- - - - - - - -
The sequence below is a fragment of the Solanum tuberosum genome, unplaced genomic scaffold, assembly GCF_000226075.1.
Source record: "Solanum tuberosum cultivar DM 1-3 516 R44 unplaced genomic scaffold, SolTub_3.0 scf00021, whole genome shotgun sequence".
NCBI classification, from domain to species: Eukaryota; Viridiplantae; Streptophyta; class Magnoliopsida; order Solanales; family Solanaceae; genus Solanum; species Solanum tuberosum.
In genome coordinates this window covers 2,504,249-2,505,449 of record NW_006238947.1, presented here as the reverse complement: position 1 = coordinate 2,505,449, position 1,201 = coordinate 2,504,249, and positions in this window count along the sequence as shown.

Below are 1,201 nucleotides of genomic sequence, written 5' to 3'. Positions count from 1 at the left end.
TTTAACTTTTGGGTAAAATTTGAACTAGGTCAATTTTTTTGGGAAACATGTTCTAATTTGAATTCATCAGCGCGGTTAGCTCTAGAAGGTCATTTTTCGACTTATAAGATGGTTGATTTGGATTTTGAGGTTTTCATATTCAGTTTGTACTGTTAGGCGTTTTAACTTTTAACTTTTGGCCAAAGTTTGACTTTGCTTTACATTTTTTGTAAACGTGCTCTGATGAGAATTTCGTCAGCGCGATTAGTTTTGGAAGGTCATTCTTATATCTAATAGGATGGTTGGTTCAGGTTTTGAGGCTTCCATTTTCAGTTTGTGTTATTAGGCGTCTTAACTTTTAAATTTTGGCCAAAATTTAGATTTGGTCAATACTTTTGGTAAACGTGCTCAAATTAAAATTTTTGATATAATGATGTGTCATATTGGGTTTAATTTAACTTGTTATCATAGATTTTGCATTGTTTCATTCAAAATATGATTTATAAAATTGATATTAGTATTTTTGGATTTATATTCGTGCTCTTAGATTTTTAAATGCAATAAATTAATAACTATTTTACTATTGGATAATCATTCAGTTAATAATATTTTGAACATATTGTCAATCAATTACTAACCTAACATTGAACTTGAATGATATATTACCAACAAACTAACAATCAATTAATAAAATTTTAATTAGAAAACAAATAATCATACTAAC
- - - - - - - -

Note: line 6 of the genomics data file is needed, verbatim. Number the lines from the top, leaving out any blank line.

TTTAACTTTTGGGTAAAATTTGAACTAGGTCAATTTTTTTGGGAAACATGTTCTAATTTGAATTCATCAGCGCGGTTAGCTCTAGAAGGTCATTTTTCGACTTATAAGATGGTTGATTTGGATTTTGAGGTTTTCATATTCAGTTTGTACTGTTAGGCGTTTTAACTTTTAACTTTTGGCCAAAGTTTGACTTTGCTTTACATTTTTTGTAAACGTGCTCTGATGAGAATTTCGTCAGCGCGATTAGTTTTGGAAGGTCATTCTTATATCTAATAGGATGGTTGGTTCAGGTTTTGAGGCTTCCATTTTCAGTTTGTGTTATTAGGCGTCTTAACTTTTAAATTTTGGCCAAAATTTAGATTTGGTCAATACTTTTGGTAAACGTGCTCAAATTAAAATTTTTGATATAATGATGTGTCATATTGGGTTTAATTTAACTTGTTATCATAGATTTTGCATTGTTTCATTCAAAATATGATTTATAAAATTGATATTAGTATTTTTGGATTTATATTCGTGCTCTTAGATTTTTAAATGCAATAAATTAATAACTATTTTACTATTGGATAATCATTCAGTTAATAATATTTTGAACATATTGTCAATCAATTACTAACCTAACATTGAACTTGAATGATATATTACCAACAAACTAACAATCAATTAATAAAATTTTAATTAGAAAACAAATAATCATACTAAC